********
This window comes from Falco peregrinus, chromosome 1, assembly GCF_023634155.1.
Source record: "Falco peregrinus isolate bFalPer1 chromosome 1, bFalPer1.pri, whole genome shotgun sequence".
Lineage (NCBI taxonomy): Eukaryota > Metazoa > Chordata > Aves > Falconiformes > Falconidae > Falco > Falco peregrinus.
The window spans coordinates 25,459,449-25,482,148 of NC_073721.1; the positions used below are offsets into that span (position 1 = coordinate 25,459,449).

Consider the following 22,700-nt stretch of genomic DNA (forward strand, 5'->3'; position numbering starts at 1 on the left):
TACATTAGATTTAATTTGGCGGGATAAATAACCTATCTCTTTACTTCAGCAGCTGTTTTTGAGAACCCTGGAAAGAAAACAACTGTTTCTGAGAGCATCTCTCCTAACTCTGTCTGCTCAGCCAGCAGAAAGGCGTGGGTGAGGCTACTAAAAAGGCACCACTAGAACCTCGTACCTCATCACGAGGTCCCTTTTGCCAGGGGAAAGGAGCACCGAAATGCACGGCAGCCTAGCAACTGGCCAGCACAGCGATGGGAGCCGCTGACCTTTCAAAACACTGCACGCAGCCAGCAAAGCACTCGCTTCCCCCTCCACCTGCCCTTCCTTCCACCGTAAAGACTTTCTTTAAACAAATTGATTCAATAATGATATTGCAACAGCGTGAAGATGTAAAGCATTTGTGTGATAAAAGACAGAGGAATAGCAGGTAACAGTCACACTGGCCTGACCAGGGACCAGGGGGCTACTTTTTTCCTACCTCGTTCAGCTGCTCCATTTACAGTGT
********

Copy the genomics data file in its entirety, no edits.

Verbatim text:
This window comes from Falco peregrinus, chromosome 1, assembly GCF_023634155.1.
Source record: "Falco peregrinus isolate bFalPer1 chromosome 1, bFalPer1.pri, whole genome shotgun sequence".
Lineage (NCBI taxonomy): Eukaryota > Metazoa > Chordata > Aves > Falconiformes > Falconidae > Falco > Falco peregrinus.
The window spans coordinates 25,459,449-25,482,148 of NC_073721.1; the positions used below are offsets into that span (position 1 = coordinate 25,459,449).

Consider the following 22,700-nt stretch of genomic DNA (forward strand, 5'->3'; position numbering starts at 1 on the left):
TACATTAGATTTAATTTGGCGGGATAAATAACCTATCTCTTTACTTCAGCAGCTGTTTTTGAGAACCCTGGAAAGAAAACAACTGTTTCTGAGAGCATCTCTCCTAACTCTGTCTGCTCAGCCAGCAGAAAGGCGTGGGTGAGGCTACTAAAAAGGCACCACTAGAACCTCGTACCTCATCACGAGGTCCCTTTTGCCAGGGGAAAGGAGCACCGAAATGCACGGCAGCCTAGCAACTGGCCAGCACAGCGATGGGAGCCGCTGACCTTTCAAAACACTGCACGCAGCCAGCAAAGCACTCGCTTCCCCCTCCACCTGCCCTTCCTTCCACCGTAAAGACTTTCTTTAAACAAATTGATTCAATAATGATATTGCAACAGCGTGAAGATGTAAAGCATTTGTGTGATAAAAGACAGAGGAATAGCAGGTAACAGTCACACTGGCCTGACCAGGGACCAGGGGGCTACTTTTTTCCTACCTCGTTCAGCTGCTCCATTTACAGTGT